6. An. article of the class described comprising in combination, a shaft, a collapsible parachute slidably mounted on said shaft, means for securing said parachute adjacent the normally leading end of said shaft and for holding said parachute collapsed, said assembly with the parachute in its forward position having its weight so distributed that'in falling the leading end of the shaft falls below the trailing end of the shaft, said means being effective only when said'leading end is substantially below the other end for releasing said parachute fr-om its then position on said shaft and for releasing saidparachute from its collapsed position to permit it to open, said means and said parachute forming a substantially stream-lined body.

'7. An article of the class described comprising a shaft, a parachute slidably mounted on said shaft and having a traverse which extends from a forward position well in advance of the normally trailing end of said shaft to a position near said trailing end of said shaft, said assembly with the parachute in its forward position having its weight so distributed that in falling the leading end of the shaft falls below the trailing end of the shaft.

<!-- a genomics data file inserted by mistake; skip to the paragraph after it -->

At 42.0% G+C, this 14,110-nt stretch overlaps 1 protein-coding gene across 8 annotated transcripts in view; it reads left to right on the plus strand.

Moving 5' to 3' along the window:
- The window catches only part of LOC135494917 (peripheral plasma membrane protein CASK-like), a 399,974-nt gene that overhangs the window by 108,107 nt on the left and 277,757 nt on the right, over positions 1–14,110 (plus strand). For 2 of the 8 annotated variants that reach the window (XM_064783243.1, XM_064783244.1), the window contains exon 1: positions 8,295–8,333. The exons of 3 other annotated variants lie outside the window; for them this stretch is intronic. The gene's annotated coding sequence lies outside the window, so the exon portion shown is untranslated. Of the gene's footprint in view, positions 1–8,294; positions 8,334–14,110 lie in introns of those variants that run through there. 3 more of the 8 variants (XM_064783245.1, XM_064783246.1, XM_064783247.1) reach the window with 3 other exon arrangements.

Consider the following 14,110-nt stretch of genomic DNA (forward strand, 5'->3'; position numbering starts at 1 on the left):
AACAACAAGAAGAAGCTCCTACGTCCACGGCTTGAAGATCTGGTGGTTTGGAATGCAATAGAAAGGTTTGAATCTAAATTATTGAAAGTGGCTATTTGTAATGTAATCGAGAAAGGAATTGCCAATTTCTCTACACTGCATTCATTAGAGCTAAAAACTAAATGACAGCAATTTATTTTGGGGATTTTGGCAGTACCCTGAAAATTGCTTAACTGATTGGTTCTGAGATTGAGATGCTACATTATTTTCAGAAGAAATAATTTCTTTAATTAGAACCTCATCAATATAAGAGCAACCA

EMIL NORDEN.

Referenced by
Citing PatentFiling datePublication dateApplicantTitle
US5407375 *Dec 8, 1993Apr 18, 1995Johnson; LonnieToy rocket with velocity dependent chute release
US6478648May 15, 2000Nov 12, 2002Johnson Research & Development CompanyToy rocket with parachute hatch release
US20100160144 *Nov 18, 2009Jun 24, 2010The Government Of The United Of America, As Represented By The Secretary Of The NavyYb:Y2O3 Ceramic Powders
US20110230728 *Mar 19, 2010Sep 22, 2011Artsyukhovich Alexander NStroboscopic ophthlamic illuminator
Classifications
U.S. Classification446/49
International ClassificationB64D17/00
Cooperative ClassificationB64D2700/62526, B64D17/00
European ClassificationB64D17/00